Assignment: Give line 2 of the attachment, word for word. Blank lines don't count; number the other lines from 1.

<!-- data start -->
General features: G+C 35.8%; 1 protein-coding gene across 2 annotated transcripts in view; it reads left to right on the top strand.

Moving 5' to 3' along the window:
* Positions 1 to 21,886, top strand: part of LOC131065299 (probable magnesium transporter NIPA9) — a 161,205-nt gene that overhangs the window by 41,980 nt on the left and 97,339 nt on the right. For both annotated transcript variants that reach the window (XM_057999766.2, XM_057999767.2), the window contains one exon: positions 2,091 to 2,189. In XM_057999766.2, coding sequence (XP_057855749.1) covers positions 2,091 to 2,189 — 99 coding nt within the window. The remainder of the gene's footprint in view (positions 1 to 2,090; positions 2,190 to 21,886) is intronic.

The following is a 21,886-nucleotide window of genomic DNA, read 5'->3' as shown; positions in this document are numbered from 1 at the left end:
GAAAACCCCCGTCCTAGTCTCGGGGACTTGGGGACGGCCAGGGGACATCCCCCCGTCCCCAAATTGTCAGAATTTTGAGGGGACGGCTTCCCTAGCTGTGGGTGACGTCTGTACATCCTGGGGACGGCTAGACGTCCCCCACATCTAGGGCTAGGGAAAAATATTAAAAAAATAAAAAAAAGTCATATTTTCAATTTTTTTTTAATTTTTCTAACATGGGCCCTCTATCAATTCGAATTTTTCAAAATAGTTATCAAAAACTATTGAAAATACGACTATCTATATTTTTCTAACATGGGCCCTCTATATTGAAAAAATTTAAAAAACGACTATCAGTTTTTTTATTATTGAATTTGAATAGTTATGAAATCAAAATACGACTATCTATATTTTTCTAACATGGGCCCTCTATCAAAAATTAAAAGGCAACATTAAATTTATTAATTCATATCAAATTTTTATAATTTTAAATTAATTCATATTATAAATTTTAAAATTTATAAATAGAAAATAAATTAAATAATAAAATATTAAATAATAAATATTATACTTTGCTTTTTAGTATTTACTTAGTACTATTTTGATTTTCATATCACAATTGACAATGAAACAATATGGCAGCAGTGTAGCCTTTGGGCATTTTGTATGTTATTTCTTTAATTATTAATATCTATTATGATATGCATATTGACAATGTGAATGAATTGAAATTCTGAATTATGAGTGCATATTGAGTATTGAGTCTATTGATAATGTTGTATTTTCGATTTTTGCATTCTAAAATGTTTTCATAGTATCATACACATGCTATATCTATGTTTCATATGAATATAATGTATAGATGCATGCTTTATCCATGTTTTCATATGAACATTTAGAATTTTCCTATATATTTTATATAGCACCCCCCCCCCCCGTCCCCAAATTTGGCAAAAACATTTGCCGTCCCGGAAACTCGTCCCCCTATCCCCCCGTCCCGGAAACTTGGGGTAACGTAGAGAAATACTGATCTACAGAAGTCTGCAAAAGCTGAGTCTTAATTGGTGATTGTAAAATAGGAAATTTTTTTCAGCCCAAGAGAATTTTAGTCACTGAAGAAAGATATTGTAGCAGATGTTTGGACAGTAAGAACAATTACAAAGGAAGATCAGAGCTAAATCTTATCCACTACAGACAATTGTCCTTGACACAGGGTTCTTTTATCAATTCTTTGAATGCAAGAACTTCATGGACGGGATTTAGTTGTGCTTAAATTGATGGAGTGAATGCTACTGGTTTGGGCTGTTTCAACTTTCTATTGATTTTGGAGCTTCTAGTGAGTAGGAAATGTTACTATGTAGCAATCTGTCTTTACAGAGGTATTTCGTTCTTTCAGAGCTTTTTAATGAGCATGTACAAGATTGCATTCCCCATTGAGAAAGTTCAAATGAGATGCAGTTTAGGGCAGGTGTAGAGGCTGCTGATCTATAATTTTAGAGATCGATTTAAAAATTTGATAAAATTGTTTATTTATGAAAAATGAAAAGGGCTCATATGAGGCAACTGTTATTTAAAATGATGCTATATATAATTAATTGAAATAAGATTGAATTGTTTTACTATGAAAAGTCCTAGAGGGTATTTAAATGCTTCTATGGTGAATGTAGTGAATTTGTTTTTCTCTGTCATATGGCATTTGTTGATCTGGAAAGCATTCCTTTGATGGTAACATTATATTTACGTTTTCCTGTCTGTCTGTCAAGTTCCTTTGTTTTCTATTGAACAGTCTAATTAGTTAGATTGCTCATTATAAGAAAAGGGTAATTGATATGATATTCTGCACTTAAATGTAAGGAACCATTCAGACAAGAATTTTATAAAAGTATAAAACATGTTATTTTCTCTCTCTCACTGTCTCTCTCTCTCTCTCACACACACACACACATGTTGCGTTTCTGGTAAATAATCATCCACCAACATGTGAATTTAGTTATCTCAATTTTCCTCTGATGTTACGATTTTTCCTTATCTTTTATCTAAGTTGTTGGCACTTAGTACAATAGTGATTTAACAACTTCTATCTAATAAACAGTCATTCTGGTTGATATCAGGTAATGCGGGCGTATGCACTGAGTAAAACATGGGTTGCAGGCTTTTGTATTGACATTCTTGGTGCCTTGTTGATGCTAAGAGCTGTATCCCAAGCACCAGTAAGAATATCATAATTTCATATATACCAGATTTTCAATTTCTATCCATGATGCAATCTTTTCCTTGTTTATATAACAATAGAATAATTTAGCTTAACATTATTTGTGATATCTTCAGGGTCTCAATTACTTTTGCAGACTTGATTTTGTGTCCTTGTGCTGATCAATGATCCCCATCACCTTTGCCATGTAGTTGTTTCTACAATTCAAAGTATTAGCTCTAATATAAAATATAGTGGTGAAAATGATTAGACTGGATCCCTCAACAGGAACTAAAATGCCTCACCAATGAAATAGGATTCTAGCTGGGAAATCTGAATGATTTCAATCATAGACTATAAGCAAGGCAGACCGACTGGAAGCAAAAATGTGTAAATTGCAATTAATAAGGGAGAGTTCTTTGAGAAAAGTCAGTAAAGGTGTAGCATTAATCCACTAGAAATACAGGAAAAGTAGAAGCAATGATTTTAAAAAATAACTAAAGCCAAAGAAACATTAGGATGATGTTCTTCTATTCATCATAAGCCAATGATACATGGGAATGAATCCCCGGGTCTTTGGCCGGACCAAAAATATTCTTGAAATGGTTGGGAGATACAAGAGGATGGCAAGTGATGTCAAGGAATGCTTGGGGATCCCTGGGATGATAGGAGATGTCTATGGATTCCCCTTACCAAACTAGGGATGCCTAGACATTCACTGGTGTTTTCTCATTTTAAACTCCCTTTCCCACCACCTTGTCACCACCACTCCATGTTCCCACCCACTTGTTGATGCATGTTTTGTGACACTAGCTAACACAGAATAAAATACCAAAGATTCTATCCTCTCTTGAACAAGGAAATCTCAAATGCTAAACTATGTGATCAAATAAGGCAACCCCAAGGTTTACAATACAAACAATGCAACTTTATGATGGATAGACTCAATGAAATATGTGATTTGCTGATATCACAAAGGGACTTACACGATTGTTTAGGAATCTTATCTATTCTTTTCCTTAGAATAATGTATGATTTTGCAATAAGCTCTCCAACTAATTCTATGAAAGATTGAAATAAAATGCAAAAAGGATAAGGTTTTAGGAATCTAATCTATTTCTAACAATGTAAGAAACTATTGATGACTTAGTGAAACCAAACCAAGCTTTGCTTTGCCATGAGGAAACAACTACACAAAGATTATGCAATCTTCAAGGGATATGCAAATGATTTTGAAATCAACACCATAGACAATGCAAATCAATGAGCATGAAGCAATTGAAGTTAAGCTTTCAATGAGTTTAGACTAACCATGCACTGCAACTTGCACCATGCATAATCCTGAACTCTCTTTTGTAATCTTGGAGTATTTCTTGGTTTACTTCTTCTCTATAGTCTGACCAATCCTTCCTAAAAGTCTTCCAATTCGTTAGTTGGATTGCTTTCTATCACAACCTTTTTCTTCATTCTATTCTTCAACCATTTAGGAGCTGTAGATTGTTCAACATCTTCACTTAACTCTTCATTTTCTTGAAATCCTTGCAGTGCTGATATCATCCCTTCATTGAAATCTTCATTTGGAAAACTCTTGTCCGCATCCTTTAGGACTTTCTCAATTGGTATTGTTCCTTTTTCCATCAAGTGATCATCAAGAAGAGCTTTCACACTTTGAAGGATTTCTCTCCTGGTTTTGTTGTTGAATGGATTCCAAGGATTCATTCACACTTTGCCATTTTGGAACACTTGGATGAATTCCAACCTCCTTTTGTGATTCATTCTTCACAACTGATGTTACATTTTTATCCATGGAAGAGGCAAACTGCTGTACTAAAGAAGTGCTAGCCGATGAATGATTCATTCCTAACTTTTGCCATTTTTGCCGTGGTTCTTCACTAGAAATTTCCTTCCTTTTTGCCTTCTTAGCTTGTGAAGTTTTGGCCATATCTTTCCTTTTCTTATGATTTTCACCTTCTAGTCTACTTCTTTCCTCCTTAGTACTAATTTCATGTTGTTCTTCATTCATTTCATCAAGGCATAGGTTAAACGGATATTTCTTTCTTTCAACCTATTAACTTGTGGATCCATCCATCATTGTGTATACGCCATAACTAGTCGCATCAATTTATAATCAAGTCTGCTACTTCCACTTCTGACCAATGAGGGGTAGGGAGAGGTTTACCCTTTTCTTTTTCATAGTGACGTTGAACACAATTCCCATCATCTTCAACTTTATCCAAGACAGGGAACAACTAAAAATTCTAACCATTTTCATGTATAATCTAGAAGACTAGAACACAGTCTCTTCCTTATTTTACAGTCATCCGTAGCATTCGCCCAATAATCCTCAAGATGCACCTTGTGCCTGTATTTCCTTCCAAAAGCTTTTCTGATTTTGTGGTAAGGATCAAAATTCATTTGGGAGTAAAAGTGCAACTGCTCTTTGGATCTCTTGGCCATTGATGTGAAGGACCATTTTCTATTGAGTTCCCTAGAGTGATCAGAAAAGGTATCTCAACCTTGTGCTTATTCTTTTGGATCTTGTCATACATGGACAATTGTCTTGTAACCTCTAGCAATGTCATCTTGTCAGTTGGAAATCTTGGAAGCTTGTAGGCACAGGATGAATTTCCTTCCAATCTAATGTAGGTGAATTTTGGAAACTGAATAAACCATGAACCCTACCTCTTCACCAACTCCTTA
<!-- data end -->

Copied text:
Moving 5' to 3' along the window: